On the other hand, certain markets had an overall loss of HQs during this time. San Francisco/San Jose lost the most HQs, followed by Los Angeles/Irvine, New York City, San Diego and Chicago. These relocations are often catalyzed by a desire to decrease operating costs. In higher-cost cities like New York, some companies have maintained their HQ while moving specific departments to lower cost markets. Tesla embarked on a highly publicized move of its headquarters from Palo Alto, California, to Austin in 2021. Tesla CEO Elon Musk said at the time that the company would continue to expand its activities in the Bay Area but that homeownership affordability and long commutes limited how much Tesla could scale in the Bay Area.

The Texas Phenomenon

Today, 55 of the Fortune 500 companies are headquartered in Texas, the most of any state. Major firms like Oracle, HPE and Charles Schwab moved there after the pandemic began.

Austin has emerged as a global tech hub, offering cost and culture advantages. An HQ relocation from Silicon Valley to Austin typically saves 15% to 20% in tech employee wages. Austin also has a markedly lower cost of living than Silicon Valley (although not to the extent of other Texas cities). But the culture of Austin is its greatest asset and corporate real estate executives recognize it for having a strong tech ecosystem. Dealroom.co ranked Austin the U.S.’s eighth best early-stage venture capital market, 11th in their U.S. Trailblazer category, 22nd in their global science category and 25th in their global Trailblazer category. Also, the motto 'keep Austin weird' has deep local origins. A strong emphasis on work-life balance aids acquisition and retention of high-skilled talent.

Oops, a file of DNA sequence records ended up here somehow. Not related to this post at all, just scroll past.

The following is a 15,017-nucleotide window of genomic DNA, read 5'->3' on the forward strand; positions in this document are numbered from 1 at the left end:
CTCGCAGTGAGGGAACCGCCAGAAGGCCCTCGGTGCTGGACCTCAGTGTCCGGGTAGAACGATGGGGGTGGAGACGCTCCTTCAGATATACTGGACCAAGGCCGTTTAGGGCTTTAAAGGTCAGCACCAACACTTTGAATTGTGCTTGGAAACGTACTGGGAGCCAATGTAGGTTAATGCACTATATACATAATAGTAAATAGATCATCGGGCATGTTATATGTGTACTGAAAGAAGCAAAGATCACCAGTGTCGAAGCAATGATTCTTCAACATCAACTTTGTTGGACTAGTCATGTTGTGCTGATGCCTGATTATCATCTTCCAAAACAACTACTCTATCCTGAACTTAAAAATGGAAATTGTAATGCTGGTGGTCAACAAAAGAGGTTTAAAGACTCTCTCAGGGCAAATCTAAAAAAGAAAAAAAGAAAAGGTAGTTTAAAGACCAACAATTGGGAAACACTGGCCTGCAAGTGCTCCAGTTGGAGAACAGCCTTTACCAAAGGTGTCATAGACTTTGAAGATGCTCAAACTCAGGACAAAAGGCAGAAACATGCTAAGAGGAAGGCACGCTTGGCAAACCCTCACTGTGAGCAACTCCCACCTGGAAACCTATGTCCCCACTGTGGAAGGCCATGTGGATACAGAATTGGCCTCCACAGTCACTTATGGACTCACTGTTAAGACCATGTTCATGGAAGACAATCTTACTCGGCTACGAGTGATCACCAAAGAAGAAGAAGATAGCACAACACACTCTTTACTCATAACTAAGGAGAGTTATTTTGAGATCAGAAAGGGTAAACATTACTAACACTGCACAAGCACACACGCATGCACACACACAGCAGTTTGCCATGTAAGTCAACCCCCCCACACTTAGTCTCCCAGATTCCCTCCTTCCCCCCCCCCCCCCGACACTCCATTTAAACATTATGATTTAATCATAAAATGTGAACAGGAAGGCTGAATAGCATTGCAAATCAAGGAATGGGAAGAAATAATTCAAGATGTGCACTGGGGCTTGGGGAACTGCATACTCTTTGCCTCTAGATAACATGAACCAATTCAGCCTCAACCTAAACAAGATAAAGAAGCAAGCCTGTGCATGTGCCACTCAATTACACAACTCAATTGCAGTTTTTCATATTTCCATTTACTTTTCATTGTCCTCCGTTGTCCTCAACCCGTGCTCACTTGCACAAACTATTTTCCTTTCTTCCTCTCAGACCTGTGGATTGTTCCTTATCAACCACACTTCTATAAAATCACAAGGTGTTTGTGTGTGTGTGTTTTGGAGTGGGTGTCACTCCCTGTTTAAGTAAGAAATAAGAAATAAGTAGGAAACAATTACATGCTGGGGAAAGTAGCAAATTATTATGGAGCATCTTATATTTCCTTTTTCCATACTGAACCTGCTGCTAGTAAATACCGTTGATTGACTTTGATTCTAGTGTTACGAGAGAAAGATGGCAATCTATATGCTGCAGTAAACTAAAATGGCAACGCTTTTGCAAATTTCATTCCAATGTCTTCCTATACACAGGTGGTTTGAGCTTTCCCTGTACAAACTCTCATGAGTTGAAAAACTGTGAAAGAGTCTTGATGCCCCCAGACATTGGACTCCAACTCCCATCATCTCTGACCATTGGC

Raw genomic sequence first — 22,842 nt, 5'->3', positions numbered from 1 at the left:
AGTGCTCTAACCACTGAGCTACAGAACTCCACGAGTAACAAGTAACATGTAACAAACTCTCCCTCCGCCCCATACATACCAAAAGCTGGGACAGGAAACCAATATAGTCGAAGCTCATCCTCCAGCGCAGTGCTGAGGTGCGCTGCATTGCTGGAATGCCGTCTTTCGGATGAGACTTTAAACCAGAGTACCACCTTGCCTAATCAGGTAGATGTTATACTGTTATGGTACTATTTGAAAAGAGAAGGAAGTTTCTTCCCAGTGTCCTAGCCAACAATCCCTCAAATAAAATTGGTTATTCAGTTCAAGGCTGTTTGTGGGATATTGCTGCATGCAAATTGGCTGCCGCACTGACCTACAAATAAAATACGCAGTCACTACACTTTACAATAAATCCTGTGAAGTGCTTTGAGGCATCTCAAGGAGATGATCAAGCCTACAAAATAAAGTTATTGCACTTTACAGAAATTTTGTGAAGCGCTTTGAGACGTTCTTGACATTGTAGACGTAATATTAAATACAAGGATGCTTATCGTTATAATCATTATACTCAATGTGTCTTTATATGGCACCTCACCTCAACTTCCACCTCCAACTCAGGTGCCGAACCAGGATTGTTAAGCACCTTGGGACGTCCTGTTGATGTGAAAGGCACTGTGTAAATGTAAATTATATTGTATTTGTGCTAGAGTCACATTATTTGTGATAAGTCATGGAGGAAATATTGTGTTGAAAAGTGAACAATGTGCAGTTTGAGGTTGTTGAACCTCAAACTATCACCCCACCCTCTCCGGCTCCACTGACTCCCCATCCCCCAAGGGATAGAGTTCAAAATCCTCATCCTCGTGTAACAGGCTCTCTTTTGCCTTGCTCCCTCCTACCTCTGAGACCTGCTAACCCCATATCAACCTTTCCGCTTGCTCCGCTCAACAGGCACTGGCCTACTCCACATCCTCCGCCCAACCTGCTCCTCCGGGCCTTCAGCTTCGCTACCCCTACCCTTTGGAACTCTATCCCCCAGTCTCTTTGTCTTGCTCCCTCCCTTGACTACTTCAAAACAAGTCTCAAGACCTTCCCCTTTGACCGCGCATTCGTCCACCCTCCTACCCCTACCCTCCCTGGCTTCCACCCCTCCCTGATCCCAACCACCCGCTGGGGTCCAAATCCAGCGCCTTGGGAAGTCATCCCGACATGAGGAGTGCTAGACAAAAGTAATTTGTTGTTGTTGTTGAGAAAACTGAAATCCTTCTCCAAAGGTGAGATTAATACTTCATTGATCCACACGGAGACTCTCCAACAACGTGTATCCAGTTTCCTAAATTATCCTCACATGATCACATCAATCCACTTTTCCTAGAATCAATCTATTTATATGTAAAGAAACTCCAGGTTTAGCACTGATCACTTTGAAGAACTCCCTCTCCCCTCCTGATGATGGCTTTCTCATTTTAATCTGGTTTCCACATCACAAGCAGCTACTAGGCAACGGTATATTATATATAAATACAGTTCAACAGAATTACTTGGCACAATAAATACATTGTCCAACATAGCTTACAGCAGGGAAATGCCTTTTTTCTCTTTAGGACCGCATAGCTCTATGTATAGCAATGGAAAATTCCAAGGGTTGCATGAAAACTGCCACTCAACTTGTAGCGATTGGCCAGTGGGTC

Top 5 Markets That Gained HQs:

  1. Austin: 66
  2. Dallas: 32
  3. Houston: 25
  4. Nashville: 21
  5. Denver: 11

Top 5 Markets That Lost HQs:

  1. San Francisco / San Jose: 79
  2. Los Angeles / Irvine: 50
  3. New York City: 21
  4. San Diego: 11
  5. Chicago: 10

Outlook

Company leaders should inform their strategic HQ planning by addressing these questions that reflect changes in job functions, work models, talent migration and geography considerations. A seasoned real estate advisor can be a critical partner when considering these questions, helping to unlock insights that optimize both business operations and company culture in any corporate HQ relocation.

  1. Which business groups should remain, shift or relocate from the HQ?
  2. What is the role of our HQ now and in the future, given a hybrid work environment?
  3. How does my company’s organizational model and operations policies support distribution of business groups?
  4. What are the biggest business priorities (such as culture, costs and/or access to talent) that will influence our company’s strategic planning?
  5. How do we prioritize lower cost markets (labor and real estate costs) with minimal talent quality trade-offs?
  6. How do we measure demand for labor and understand the competition in potential HQ markets?
  7. How large should our future HQ be?
  8. How does our headquarters strategy fit with the rest of our company’s real estate locations?
  9. In alignment with business strategy, what skill sets will our company need in the future?
  10. What is our desired go-forward ownership structure for our real estate holdings?
  11. What’s the required investment to stay and reinvigorate our current headquarters, and what would be the net cost of a move?
  12. What is the anticipated payback period for my company’s HQ relocation investment?